Ask A Woman: WWBSD? (What would Barney Stinson Do?)
If you’ve got a question that needs the female treatment, chances are you’re not the only one who wants to ask it. Beth is our source for the answers. From opinions on men’s style to decoding the sometimes mysterious ways of women, she’ll take on a different question every Thursday. She also might provide an answer without waiting to be asked. That happens from time to time too. Click here to get to know Beth, then get in touch with her by sending your question to: firstname.lastname@example.org .
I got engaged recently and while we still have plenty of time before the wedding, I am already trying to make a critical attire choice: tuxedo or very nice suit? My fiancé has left the decision completely up to me and I am having a hard time deciding. I am highly considering purchasing either the tuxedo or a nice suit, so that I can get it tailored to fit me perfectly and I don’t have to worry about not looking sharp in a rental. I feel like after the fact I would get a lot more use out of a suit than a tuxedo, but there is something special about wearing a good looking tux on a wedding day. Do you have any insight or advice to help sway me one way or the other? What do women think when they see a guy in a great tuxedo? Does it even happen that often with all the bad rentals out there? I’d like to look my best on my wedding day.
Given what you’ve told me:
- You want to purchase your attire so that it fits as well as possible
- You know you’ll get more use out of a suit than a tux
- You wonder if women (i.e., your bride) will think you look snappier in a tux
I’d recommend going with a suit. Here’s why. It is hard to get a well-fitting rental tux–the pants and sleeves are often too long, the fabric around the torso is frequently baggy, the jacket hangs off the shoulders instead of molding to them. Cruise around Facebook for an hour and look at your friends’ and acquaintances’ wedding pictures. I bet you’ll be able to tell who rented their attire, and who bought. For a lot of people that’s a non-issue because the majority of people out there aren’t meticulous dressers. As I’ve often said, just look around you next time you’re out and about–there’s a lot of ill-fitting, unflattering outfits out there. And good for them. They’re probably using their brain to cure childhood leukemia or develop new strains of wheat that can feed more starving people per acre planted, while we agonize over how to correctly mix patterns. Anyway, since you know you want to look sharp, buying is going to be your best bet…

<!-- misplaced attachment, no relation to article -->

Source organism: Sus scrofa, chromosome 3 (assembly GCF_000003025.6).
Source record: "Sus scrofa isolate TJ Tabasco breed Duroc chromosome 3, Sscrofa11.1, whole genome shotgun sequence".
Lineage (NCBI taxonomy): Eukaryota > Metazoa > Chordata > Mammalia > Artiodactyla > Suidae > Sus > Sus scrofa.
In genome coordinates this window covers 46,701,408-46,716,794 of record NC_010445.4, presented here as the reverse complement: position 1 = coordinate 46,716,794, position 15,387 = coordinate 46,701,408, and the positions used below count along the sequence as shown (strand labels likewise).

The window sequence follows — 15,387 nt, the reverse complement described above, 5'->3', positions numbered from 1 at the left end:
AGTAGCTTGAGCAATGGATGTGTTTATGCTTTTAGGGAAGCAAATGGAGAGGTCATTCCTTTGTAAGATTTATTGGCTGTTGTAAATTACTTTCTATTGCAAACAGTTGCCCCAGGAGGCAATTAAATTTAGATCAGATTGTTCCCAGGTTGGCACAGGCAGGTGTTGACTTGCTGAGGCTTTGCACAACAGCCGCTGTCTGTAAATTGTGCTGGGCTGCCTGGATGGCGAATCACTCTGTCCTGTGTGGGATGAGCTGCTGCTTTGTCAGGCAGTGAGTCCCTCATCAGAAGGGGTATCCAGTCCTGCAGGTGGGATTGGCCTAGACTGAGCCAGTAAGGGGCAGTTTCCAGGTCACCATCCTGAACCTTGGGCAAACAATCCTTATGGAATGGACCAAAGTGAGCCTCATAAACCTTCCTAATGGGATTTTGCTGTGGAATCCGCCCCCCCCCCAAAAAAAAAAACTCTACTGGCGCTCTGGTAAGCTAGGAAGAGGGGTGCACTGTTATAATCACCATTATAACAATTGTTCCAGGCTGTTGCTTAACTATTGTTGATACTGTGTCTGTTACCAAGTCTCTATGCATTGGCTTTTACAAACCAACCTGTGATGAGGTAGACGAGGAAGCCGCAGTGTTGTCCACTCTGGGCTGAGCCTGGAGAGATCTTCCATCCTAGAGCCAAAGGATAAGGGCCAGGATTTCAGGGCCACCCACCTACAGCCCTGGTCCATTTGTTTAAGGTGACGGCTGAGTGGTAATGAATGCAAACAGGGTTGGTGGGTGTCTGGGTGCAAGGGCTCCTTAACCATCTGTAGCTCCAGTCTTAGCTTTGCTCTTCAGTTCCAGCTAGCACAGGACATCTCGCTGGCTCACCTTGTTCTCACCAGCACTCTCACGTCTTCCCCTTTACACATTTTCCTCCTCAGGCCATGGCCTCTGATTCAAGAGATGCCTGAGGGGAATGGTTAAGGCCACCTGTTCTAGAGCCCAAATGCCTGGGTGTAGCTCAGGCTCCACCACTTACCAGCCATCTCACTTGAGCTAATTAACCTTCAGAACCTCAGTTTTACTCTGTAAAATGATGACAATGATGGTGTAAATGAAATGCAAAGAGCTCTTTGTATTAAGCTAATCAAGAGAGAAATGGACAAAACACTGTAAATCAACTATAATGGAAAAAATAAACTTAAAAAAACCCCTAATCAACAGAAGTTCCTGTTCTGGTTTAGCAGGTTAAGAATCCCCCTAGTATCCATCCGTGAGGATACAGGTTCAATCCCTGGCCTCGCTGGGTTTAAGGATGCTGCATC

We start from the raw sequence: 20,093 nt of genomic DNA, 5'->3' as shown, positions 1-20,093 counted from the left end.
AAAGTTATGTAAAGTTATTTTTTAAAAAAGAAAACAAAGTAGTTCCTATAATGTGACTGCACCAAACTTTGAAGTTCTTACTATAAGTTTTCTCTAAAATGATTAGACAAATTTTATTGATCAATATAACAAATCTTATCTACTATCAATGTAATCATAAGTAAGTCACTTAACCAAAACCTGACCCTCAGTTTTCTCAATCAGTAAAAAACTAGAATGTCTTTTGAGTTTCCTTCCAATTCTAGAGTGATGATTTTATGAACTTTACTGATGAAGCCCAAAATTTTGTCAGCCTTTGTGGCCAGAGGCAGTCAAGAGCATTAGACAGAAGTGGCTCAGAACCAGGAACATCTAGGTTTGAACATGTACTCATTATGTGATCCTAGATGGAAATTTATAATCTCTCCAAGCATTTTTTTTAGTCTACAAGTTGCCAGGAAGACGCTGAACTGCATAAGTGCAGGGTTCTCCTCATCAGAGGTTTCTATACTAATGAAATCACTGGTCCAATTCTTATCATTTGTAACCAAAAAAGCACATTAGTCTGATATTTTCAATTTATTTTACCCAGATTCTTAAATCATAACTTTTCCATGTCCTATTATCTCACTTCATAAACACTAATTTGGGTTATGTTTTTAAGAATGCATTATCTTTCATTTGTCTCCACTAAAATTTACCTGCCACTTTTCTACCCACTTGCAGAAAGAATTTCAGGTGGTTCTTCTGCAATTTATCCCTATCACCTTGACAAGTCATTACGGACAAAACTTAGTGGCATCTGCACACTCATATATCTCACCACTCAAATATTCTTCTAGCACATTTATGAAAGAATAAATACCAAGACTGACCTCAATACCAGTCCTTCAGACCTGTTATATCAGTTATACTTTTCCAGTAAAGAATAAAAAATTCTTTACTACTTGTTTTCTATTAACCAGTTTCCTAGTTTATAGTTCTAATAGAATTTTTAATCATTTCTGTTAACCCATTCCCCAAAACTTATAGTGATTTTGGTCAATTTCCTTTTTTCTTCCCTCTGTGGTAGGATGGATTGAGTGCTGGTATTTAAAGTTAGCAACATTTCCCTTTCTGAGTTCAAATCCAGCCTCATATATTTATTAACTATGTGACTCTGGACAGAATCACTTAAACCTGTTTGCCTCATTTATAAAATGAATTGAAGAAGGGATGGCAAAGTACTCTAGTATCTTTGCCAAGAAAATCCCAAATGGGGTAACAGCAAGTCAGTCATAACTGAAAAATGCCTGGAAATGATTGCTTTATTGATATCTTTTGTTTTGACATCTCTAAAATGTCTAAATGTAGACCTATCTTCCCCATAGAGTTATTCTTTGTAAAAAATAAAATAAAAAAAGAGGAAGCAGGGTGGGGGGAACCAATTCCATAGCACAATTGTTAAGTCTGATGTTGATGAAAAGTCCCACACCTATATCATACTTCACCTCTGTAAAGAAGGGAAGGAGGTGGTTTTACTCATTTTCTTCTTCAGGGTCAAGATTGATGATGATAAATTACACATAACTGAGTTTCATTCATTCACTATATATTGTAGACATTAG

…and unless you’re a Rockefeller, I can’t imagine that you’ll have many, if any, occasions to wear a tux after you get married. If you do, it will probably be an isolated event that occurs in five, ten, fifteen years, and much as we might like to think we’ll stay the same size as we were on our wedding day…being happily married tends to lead to a little…love pudge. I’m raising my hand on this one. My husband and I were talking about this couple we know who are super tall and super thin, and he described them as string beans. Then I looked at myself, looked at my husband and said, “Yeah, we’re more like lima beans these days, eh?” (Incidentally, I thought this was funnier than he did.) So go for a suit. You can wear it for future fancy events–anniversary and birthday dinners out, weddings, baptisms, work events–and you’ll be getting your money’s worth.
If you do decide to rent, try the recently mentioned by GQ theblacktux.com … Super 150s wool, Slim cuts, and all done over the internet (shipping is free too). $95 – $120 for rental.
As for women? Ask the typical woman–even a stylish, fashion-forward woman–what the difference between a suit and tux is and you’ll either get a blank stare, or an answer like, “You wear a tux at a wedding” or “You wear a bow tie with a tux.” Neither of which is strictly correct, of course. The main difference is that tuxes have satin detail and suits don’t. A tux has a thin stripe of satin material running up the sides of each leg, and satin lapels on the jacket. There are other differences, like the number of buttons on the jacket, cummerbunds, or whether or not it has a vent, but even these standards are looser these days.
The last consideration here is what your wedding party is wearing. If you’re having groomsmen and it’s important to you that they match, then I’d say, rent tuxes. It’s going to be hard to match everyone if they’re wearing the suits they already have in their closets (and they’re probably not going to want to buy a whole new suit just to stand up in your wedding). But more and more, wedding parties are given a color scheme by the bride and groom, and then given the freedom to wear whatever they want, a trend I love, and that I think makes the wedding and pictures more interesting and personal. I leave you with this final word from Barney Stinson, expert in this sort of thing:
Happy planning, Charles, and congratulations on your engagement!
Got a question for Beth? Send it to: email@example.com